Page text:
OLD SCHOOL REVIEW: Light's Out
If you’ve seen the horror shorts Attic Panic, Not So Fast, and Pictured, you clearly are no stranger to director David F. Sandberg - and, if you’re no stranger to him and his work, you’ve clearly seen his famous short film Lights Out, which was released in 2013. The simplistic, little dialogue of a short film caught the attention of James Wan and others at New Line Cinema, giving Sandberg the opportunity to expand his short film, into a feature.
The feature of Lights Out stays true to its roots, and somehow manages to still have the audience biting at their nails with the continuous use of one single, repetitive type of scare - flickering the lights.
The film starts off the same as the original short does, with Lotta Losten (Sandberg’s wife, who stars in the original), flickering the lights off and on, and getting creeped out by a mysterious female figure. The only difference is that we’re in a textile factory not an apartment, and the poor soul to lose their life is the owner, Paul.
The story picks up following Paul’s family: his skittish son Martin (Gabriel Bateman), his loner-esque stepdaughter Rebecca (Teresa Palmer), and his extremely mentally ill widow Sophie (Maria Bello). Though you would expect it to be the child who has the creepy imaginary friend, like most horror movies do, it is actually the mother who proceeds to stand in the darkness talking to her friend Diana - who is never seen within the light, merely the shadows.
Creeped out by all of this, Martin begins losing sleep which causes his school to reach out to his sister. She along with her loving, yet derby, boyfriend Bret (Alexander DiPersia), pick Martin up from school and proceed to invite him to stay the night. Martin retells his horrors to Rebecca who slowly remembers her encounters with the entity Diana, and from there Rebecca begins to piece together the mystery behind her mother’s relationship with the shadowy demon.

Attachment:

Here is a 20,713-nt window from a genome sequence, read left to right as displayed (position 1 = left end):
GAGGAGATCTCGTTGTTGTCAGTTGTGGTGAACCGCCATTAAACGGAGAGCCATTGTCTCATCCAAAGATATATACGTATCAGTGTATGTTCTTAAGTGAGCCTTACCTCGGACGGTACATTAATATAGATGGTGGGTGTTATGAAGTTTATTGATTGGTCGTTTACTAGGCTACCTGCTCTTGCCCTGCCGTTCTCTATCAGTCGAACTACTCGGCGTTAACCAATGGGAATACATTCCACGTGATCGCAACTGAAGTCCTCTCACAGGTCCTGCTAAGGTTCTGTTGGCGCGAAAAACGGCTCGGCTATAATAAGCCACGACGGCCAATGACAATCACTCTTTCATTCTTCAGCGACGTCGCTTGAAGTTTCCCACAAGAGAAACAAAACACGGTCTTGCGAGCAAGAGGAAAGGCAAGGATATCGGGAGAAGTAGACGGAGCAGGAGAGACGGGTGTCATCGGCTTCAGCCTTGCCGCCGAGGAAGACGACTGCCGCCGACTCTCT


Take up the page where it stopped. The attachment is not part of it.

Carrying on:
Through a campy and classic horror manner, Sandberg and screenwriter Eric Heisserer, work together to bring out all possible ways to stop Diana from attacking - by keeping the lights on. When this doesn’t work, as it clearly would not, the climax begins. Cinematographer Marc Spicer, does an excellent job at keeping us close and personal with the characters, and an even better job at having the audience pay attention to every little shadow and light that appears within the frame.
The film has comedic moments which hopefully are meant to be. Whether it’s the quick snap of a dialogue, or the amazing escape performance done by DiPersia, this film can have you giggling one second and screaming for the character’s lives the next. Palmer does an exquisite job as the lead of the film - her ending performance is one that is truly emotional and raw. Her take on being a horror lead is done with charm and strength. Bello’s performance as the mentally ill mother is brutally beautiful to watch. As her character slowly unfolds, it’s apparent that she truly loves her children by the end and wants only the best for them - to be free from Diana’s haunting. Bateman, as the youngster of the film, does a great job at being concerned and scared - his strength is also very admirable, and shall not go overlooked after seeing the film. However, like stated before, DiPersia nails a rather long escape scene that makes for a fantastic movie going experience.
If Sandberg’s goal for the film was to have people screaming of terror, laughing from the small bits of humor, and cheering as the characters make the proper (and sometimes cliche) horror decisions, consider this film an A+.
My Personal Rating: 4.5/5